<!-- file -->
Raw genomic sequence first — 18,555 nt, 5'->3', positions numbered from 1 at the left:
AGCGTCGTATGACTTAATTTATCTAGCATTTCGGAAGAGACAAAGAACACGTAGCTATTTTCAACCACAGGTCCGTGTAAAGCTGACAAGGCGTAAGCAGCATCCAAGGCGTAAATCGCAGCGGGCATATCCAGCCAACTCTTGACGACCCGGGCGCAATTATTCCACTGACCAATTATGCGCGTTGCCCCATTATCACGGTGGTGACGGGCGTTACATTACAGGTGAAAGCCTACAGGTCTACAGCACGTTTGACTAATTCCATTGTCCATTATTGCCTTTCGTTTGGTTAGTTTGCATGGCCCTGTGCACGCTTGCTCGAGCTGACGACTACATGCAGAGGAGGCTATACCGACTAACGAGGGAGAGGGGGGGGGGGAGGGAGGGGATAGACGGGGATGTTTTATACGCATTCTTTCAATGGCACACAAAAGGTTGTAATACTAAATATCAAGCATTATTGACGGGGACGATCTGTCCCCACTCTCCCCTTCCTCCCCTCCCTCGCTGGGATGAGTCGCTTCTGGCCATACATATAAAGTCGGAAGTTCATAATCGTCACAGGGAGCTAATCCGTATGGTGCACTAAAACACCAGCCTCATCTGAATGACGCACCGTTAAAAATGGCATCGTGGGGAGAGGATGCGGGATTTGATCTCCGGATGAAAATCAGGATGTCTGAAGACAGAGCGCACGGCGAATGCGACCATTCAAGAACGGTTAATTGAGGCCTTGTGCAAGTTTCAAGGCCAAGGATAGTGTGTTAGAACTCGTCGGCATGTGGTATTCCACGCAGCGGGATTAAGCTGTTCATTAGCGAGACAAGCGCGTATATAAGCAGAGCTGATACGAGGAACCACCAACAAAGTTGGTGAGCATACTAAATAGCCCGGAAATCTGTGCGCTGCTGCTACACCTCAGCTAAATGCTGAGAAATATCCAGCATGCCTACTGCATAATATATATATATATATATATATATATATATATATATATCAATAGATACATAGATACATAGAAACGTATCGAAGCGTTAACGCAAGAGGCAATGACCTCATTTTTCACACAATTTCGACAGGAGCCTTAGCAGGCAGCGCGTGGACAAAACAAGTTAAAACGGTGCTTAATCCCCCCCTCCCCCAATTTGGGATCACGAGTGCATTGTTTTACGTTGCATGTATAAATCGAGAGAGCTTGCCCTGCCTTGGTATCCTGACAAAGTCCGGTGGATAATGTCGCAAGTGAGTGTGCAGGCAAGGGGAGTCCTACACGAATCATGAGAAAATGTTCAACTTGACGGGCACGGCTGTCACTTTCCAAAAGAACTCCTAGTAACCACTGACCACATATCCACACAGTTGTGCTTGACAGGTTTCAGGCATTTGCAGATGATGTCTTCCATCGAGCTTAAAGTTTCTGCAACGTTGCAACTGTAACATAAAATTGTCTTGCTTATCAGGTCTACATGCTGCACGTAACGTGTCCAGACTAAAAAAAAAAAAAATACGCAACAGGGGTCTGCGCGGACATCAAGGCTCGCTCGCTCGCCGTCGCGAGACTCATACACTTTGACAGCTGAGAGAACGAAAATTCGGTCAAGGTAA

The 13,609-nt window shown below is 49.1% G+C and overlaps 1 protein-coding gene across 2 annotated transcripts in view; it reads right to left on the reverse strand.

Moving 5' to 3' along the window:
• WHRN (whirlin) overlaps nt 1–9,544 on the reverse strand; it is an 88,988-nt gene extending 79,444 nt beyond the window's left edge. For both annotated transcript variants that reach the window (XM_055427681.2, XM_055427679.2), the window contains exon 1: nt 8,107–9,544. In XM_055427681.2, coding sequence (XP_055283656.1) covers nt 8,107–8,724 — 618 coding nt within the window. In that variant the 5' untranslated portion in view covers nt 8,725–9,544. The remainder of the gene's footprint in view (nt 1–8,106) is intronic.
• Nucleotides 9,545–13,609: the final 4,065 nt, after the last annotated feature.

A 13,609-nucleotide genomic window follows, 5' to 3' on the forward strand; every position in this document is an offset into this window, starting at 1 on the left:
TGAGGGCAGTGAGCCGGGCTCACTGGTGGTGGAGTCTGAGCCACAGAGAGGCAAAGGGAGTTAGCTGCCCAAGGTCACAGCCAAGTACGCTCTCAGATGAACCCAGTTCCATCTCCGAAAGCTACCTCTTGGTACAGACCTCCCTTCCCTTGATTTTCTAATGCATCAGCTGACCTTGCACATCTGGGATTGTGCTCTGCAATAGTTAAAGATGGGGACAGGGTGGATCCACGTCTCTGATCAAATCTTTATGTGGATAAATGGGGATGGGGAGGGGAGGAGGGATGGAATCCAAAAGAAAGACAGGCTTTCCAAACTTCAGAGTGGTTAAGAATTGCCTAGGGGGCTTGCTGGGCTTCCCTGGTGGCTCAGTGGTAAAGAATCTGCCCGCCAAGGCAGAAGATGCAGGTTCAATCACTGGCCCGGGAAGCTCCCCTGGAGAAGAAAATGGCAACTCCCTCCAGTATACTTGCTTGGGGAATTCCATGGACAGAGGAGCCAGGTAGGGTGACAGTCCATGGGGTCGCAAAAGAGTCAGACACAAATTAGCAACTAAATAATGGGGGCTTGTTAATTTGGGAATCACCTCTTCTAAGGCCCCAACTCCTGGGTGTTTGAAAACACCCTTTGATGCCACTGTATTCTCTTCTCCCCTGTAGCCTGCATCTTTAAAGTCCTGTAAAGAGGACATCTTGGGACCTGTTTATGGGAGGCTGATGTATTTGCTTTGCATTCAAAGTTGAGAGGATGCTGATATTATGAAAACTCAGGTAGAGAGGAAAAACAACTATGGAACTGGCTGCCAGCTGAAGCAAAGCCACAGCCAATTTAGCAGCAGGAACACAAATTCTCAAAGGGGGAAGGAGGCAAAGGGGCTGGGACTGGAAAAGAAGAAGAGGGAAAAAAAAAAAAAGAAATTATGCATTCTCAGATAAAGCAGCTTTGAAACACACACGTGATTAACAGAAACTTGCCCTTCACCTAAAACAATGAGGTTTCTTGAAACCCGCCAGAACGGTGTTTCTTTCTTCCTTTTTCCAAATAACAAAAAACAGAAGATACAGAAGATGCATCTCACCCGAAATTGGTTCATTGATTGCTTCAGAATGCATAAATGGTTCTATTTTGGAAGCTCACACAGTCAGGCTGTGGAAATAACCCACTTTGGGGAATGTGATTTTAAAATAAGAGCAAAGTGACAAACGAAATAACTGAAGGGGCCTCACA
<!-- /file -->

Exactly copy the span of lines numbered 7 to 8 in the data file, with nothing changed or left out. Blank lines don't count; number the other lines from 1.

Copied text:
A 13,609-nucleotide genomic window follows, 5' to 3' on the forward strand; every position in this document is an offset into this window, starting at 1 on the left:
TGAGGGCAGTGAGCCGGGCTCACTGGTGGTGGAGTCTGAGCCACAGAGAGGCAAAGGGAGTTAGCTGCCCAAGGTCACAGCCAAGTACGCTCTCAGATGAACCCAGTTCCATCTCCGAAAGCTACCTCTTGGTACAGACCTCCCTTCCCTTGATTTTCTAATGCATCAGCTGACCTTGCACATCTGGGATTGTGCTCTGCAATAGTTAAAGATGGGGACAGGGTGGATCCACGTCTCTGATCAAATCTTTATGTGGATAAATGGGGATGGGGAGGGGAGGAGGGATGGAATCCAAAAGAAAGACAGGCTTTCCAAACTTCAGAGTGGTTAAGAATTGCCTAGGGGGCTTGCTGGGCTTCCCTGGTGGCTCAGTGGTAAAGAATCTGCCCGCCAAGGCAGAAGATGCAGGTTCAATCACTGGCCCGGGAAGCTCCCCTGGAGAAGAAAATGGCAACTCCCTCCAGTATACTTGCTTGGGGAATTCCATGGACAGAGGAGCCAGGTAGGGTGACAGTCCATGGGGTCGCAAAAGAGTCAGACACAAATTAGCAACTAAATAATGGGGGCTTGTTAATTTGGGAATCACCTCTTCTAAGGCCCCAACTCCTGGGTGTTTGAAAACACCCTTTGATGCCACTGTATTCTCTTCTCCCCTGTAGCCTGCATCTTTAAAGTCCTGTAAAGAGGACATCTTGGGACCTGTTTATGGGAGGCTGATGTATTTGCTTTGCATTCAAAGTTGAGAGGATGCTGATATTATGAAAACTCAGGTAGAGAGGAAAAACAACTATGGAACTGGCTGCCAGCTGAAGCAAAGCCACAGCCAATTTAGCAGCAGGAACACAAATTCTCAAAGGGGGAAGGAGGCAAAGGGGCTGGGACTGGAAAAGAAGAAGAGGGAAAAAAAAAAAAAGAAATTATGCATTCTCAGATAAAGCAGCTTTGAAACACACACGTGATTAACAGAAACTTGCCCTTCACCTAAAACAATGAGGTTTCTTGAAACCCGCCAGAACGGTGTTTCTTTCTTCCTTTTTCCAAATAACAAAAAACAGAAGATACAGAAGATGCATCTCACCCGAAATTGGTTCATTGATTGCTTCAGAATGCATAAATGGTTCTATTTTGGAAGCTCACACAGTCAGGCTGTGGAAATAACCCACTTTGGGGAATGTGATTTTAAAATAAGAGCAAAGTGACAAACGAAATAACTGAAGGGGCCTCACA